Volatility… an ugly word, a word we dislike. Or do we? We prefer to think of volatility as more of an indicator rather than a bad word. Let us explain… where there is volatility, there is potential. When we look out over the crypto landscape, that’s what we see… a rumbling and a shaking that will raise some mountains and flatten others. May the best man win!
So, what’s our point? Well, this week we’d like to point out one of these potential rising mountains in the crypto space: synthetic dollars, which are being touted by some as viable stablecoin alternatives. Nice… an alternative to the Bitcoin alternative. See what we mean? Where there is a need, a hero will rise. Watching this struggle is one of our favorite parts of being involved in cryptocurrencies.
What It Is
First, let’s jog our memories a bit on stablecoins. Since elder cryptos like Bitcoin inherently have a high level of volatility, stablecoins have been created in an attempt to rectify this problem. Since stablecoins are fiat-pegged currencies, the thought here was that stablecoins could offer a stable store of value without having to exit to fiat currency. Not bad, but this too has its problems, namely collateralization.
See, as it turns out, sometimes stablecoins (think Terra Luna here) can have serious issues with inadequate collateralization. That’s where a synthetic dollar steps in to rectify, hypothetically. A perfect example is Galoy’s Stablesats, which is a Bitcoin-backed synthetic dollar… and it operates a little differently than stablecoins. With Galoy’s product, derivatives contracts placed to create Stablesats are fully collateralized with Bitcoin.
This means that, for every dollar liability, there is an equivalent dollar of value in Bitcoin. Galoy’s Stablesats demonstrates why some have high hopes that products like synthetic dollars stand a real chance at long-term success in the crypto space. Some are so confident that they are introducing synthetic dollars into their financial systems, like in El Salvador, where Galoy’s open-source banking platform powers the Bitcoin Beach Wallet.
The country announced the launch of Stablesats in August, which allows citizens with Bitcoin lightning wallets to hold, send, and receive USD without stablecoins or fiat currency by using derivatives contracts to create bitcoin-backed synthetic dollars pegged to U.S. dollar. This measure is meant to help fill remaining gaps for the still unbanked who find it difficult to use Bitcoin due to the drastic fluctuations its prone to on a regular basis.
The UK Moves To Synthetic Assets
When discussing “synthetic dollars”, the “synthetic” part of the name is referring to synthetic assets, which is simply a mix of assets that have the same value as another asset. Usually, they combine various derivative products, such as futures or options, to simulate an underlying asset, such as indexes, currencies, stocks, or bonds. In the crypto space, synthetic assets are attempting to offer users exposure to a variety of different assets without needing to hold the underlying asset, such as fiat currencies.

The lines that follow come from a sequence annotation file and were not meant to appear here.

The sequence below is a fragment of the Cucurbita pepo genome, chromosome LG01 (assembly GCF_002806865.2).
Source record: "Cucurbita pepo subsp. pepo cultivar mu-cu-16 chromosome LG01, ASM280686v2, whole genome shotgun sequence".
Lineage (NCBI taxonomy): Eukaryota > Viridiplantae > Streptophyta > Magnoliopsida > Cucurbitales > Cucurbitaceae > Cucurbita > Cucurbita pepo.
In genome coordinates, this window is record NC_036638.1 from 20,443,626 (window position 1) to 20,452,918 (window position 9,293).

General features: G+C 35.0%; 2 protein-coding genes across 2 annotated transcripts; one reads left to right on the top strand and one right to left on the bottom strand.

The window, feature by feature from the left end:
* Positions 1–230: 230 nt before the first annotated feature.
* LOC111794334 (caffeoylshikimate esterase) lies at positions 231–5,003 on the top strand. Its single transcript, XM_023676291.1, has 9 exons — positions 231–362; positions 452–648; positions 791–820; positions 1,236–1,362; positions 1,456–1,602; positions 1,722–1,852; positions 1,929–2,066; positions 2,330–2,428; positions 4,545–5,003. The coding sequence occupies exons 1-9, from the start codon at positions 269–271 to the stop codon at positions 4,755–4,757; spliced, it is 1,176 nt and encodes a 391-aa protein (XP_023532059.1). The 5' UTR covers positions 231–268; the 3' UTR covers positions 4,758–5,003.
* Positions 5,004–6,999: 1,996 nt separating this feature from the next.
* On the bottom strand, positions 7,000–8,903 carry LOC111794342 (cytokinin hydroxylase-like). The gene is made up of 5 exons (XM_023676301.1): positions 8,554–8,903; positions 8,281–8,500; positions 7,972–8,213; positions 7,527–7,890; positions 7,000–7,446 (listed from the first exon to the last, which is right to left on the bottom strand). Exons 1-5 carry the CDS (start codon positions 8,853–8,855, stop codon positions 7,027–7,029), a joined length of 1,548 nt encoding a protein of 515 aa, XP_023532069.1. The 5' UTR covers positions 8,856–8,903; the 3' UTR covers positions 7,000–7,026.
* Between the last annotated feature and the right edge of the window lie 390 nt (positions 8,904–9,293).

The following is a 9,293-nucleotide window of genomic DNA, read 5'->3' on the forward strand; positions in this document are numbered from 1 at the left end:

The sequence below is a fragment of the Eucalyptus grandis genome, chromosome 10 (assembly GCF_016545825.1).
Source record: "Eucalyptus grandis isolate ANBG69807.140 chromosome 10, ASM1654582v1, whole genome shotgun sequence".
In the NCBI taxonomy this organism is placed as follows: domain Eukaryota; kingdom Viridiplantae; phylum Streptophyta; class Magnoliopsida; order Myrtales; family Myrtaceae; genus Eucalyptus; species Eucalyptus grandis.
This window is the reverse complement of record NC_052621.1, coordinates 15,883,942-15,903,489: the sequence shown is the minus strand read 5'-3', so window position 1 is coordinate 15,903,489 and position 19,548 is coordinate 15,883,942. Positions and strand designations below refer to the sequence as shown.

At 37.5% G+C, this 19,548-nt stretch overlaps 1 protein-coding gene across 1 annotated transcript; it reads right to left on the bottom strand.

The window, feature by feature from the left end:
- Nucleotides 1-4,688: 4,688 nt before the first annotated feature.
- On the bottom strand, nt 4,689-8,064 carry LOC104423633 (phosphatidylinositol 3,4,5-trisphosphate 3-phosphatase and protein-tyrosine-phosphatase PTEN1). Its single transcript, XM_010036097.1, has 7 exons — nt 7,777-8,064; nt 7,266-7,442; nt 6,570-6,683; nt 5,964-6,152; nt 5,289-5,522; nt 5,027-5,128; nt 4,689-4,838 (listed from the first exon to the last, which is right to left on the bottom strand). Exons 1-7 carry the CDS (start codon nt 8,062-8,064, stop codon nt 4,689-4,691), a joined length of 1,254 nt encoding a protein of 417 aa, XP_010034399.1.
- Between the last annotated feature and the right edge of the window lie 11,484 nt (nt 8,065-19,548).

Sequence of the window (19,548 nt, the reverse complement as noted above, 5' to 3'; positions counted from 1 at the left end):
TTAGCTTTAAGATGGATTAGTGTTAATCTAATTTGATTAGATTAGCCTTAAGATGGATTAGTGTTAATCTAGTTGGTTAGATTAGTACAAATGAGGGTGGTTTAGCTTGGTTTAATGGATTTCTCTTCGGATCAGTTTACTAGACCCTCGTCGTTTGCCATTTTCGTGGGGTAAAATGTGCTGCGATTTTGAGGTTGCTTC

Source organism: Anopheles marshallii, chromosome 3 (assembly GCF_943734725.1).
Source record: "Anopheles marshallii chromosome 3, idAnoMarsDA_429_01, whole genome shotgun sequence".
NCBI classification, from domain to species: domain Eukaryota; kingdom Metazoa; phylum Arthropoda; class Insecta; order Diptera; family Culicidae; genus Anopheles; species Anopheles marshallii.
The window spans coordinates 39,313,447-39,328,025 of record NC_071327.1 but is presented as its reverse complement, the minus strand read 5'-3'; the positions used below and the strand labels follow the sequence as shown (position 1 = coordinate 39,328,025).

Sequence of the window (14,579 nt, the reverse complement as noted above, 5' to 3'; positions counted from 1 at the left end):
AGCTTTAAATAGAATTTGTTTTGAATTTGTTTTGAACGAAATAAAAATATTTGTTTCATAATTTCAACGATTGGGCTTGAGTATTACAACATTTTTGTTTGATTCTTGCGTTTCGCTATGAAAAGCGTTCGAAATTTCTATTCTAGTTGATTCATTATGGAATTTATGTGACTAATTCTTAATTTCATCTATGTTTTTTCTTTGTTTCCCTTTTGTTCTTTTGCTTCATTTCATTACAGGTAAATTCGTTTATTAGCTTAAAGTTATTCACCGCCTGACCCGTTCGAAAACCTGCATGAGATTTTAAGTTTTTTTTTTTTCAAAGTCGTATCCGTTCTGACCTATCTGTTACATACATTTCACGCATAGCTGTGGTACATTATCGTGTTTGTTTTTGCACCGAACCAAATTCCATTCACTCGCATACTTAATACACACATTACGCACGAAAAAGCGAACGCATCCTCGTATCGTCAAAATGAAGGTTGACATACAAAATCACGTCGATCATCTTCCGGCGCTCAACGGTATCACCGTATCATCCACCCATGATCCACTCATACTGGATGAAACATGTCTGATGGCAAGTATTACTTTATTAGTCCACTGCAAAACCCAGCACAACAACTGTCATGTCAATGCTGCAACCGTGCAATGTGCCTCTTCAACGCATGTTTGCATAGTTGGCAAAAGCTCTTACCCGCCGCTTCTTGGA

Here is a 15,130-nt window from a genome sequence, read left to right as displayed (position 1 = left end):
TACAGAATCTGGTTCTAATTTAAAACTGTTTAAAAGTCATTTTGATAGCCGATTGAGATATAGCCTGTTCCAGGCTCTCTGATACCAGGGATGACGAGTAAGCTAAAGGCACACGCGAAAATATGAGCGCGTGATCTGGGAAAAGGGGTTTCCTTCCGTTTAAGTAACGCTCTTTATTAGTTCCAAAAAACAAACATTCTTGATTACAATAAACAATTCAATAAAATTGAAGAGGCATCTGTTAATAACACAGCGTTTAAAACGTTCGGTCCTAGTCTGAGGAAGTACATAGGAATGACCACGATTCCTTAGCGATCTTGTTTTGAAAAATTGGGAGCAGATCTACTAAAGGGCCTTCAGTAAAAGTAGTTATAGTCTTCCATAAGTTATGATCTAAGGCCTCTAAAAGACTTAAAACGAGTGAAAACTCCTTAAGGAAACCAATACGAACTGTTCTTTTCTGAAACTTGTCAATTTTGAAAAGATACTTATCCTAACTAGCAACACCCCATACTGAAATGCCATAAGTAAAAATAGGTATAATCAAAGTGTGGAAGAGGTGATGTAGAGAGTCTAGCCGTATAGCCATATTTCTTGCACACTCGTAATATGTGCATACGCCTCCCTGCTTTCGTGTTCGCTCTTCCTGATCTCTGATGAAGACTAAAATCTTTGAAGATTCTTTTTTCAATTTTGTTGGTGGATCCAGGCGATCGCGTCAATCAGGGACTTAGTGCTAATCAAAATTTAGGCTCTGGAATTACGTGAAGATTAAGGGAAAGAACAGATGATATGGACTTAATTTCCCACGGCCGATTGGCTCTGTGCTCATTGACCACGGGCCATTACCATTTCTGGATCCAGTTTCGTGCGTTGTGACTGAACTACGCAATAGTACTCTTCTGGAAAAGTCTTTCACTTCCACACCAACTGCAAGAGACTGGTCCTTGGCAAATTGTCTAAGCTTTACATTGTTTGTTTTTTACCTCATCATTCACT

So far, it’s all sounding pretty amazing… synthetic assets offer crypto holders the ability to trade traditional assets and derivatives without leaving a digital ecosystem. Paired with decentralization, which opens the world of the global derivatives market up to just about anyone with a device, these synthetic dollars can be powerful investment vehicles. Traditionally, the derivatives market was largely reserved for institutional investors.
El Salvador isn’t the only place experimenting with synthetic digital assets… the UK has been testing a synthetic CBDC, which is being undertaken by Government funded Millicent. Millicent is a UK startup that received a grant from UK Research and Innovation for the development if a digital financial infrastructure. A few months ago, the first trials of its Full-Reserve Digital Currency (FRDC) within a sandbox environment were completed.
The FRDC is a distributed ledger-based currency where the currency’s underpinning funds are held in a ring-fenced central bank account… aimed at addressing quality and liquidity concerns around stablecoins. Much like El Salvador, the UK is particularly concerned with banking the unbanked, making financial inclusion a key target of the technology. The synthetic CBDC allows for the smallest of transactions (as often the unbanked are capital insecure) that are settled nearly instantly with nominal fees.
Since banking the unbanked and serving all members of the community financially are the goals, holding the digital currency’s backing funds in a central bank account should drastically reduce any risks of a run on the token… and that’s a big deal when we’re talking about persons with limited capital to work with. These folks aren’t holding onto extra funds they can easily use to recover should the worst happen. This synthetic CBDC should, ideally, be accessible to as many people as possible.
So… we’ve learned about yet another amazing possibility in the crypto space. All the possible applications of the technology, especially for the betterment of underserved persons, is one of the most exciting aspects of the space. We hope we’ve managed to transfer a bit of that optimism to you as well. Let the mountains rise and fall, and we’ll be watching it all and bringing you the news. Come back next week, we’ll see you then!